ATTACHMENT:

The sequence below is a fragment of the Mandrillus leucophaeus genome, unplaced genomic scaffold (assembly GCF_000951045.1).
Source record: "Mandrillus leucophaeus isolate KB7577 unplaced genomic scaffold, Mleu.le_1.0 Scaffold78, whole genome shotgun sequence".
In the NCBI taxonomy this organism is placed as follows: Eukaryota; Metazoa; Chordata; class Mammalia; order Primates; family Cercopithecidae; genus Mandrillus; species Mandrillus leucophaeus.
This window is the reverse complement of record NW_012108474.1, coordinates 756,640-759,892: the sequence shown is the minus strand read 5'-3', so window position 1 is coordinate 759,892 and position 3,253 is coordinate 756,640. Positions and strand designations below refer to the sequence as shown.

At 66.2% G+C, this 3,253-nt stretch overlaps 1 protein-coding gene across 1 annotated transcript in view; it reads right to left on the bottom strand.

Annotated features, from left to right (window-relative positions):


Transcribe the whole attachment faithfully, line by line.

The sequence below is a fragment of the Mandrillus leucophaeus genome, unplaced genomic scaffold (assembly GCF_000951045.1).
Source record: "Mandrillus leucophaeus isolate KB7577 unplaced genomic scaffold, Mleu.le_1.0 Scaffold78, whole genome shotgun sequence".
In the NCBI taxonomy this organism is placed as follows: Eukaryota; Metazoa; Chordata; class Mammalia; order Primates; family Cercopithecidae; genus Mandrillus; species Mandrillus leucophaeus.
This window is the reverse complement of record NW_012108474.1, coordinates 756,640-759,892: the sequence shown is the minus strand read 5'-3', so window position 1 is coordinate 759,892 and position 3,253 is coordinate 756,640. Positions and strand designations below refer to the sequence as shown.

At 66.2% G+C, this 3,253-nt stretch overlaps 1 protein-coding gene across 1 annotated transcript in view; it reads right to left on the bottom strand.

Annotated features, from left to right (window-relative positions):